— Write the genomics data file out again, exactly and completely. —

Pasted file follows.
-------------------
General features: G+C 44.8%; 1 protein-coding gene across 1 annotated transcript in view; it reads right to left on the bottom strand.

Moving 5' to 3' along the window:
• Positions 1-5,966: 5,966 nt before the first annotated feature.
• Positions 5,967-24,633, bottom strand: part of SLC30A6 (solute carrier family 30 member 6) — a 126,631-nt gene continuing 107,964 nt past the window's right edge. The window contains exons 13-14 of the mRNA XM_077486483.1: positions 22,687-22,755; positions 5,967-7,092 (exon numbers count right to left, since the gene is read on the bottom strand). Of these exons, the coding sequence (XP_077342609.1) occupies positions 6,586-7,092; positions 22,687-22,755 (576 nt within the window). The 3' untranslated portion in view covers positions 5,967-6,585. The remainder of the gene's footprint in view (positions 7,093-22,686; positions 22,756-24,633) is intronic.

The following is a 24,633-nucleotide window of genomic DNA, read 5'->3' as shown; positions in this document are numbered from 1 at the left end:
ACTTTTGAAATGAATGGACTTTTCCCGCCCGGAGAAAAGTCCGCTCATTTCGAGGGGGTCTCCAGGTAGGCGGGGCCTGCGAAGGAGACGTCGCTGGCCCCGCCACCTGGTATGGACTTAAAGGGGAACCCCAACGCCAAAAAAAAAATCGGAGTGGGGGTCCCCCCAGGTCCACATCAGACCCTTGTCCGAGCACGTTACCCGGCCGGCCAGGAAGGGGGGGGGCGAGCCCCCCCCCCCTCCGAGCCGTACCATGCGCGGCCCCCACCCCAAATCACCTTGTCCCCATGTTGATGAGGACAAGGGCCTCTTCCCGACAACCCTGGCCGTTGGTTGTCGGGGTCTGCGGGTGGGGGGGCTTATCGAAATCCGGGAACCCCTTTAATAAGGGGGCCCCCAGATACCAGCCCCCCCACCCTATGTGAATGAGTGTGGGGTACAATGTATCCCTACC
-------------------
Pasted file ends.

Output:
General features: G+C 44.8%; 1 protein-coding gene across 1 annotated transcript in view; it reads right to left on the bottom strand.

Moving 5' to 3' along the window:
• Positions 1-5,966: 5,966 nt before the first annotated feature.
• Positions 5,967-24,633, bottom strand: part of SLC30A6 (solute carrier family 30 member 6) — a 126,631-nt gene continuing 107,964 nt past the window's right edge. The window contains exons 13-14 of the mRNA XM_077486483.1: positions 22,687-22,755; positions 5,967-7,092 (exon numbers count right to left, since the gene is read on the bottom strand). Of these exons, the coding sequence (XP_077342609.1) occupies positions 6,586-7,092; positions 22,687-22,755 (576 nt within the window). The 3' untranslated portion in view covers positions 5,967-6,585. The remainder of the gene's footprint in view (positions 7,093-22,686; positions 22,756-24,633) is intronic.

The following is a 24,633-nucleotide window of genomic DNA, read 5'->3' as shown; positions in this document are numbered from 1 at the left end:
ACTTTTGAAATGAATGGACTTTTCCCGCCCGGAGAAAAGTCCGCTCATTTCGAGGGGGTCTCCAGGTAGGCGGGGCCTGCGAAGGAGACGTCGCTGGCCCCGCCACCTGGTATGGACTTAAAGGGGAACCCCAACGCCAAAAAAAAAATCGGAGTGGGGGTCCCCCCAGGTCCACATCAGACCCTTGTCCGAGCACGTTACCCGGCCGGCCAGGAAGGGGGGGGGCGAGCCCCCCCCCCCTCCGAGCCGTACCATGCGCGGCCCCCACCCCAAATCACCTTGTCCCCATGTTGATGAGGACAAGGGCCTCTTCCCGACAACCCTGGCCGTTGGTTGTCGGGGTCTGCGGGTGGGGGGGCTTATCGAAATCCGGGAACCCCTTTAATAAGGGGGCCCCCAGATACCAGCCCCCCCACCCTATGTGAATGAGTGTGGGGTACAATGTATCCCTACC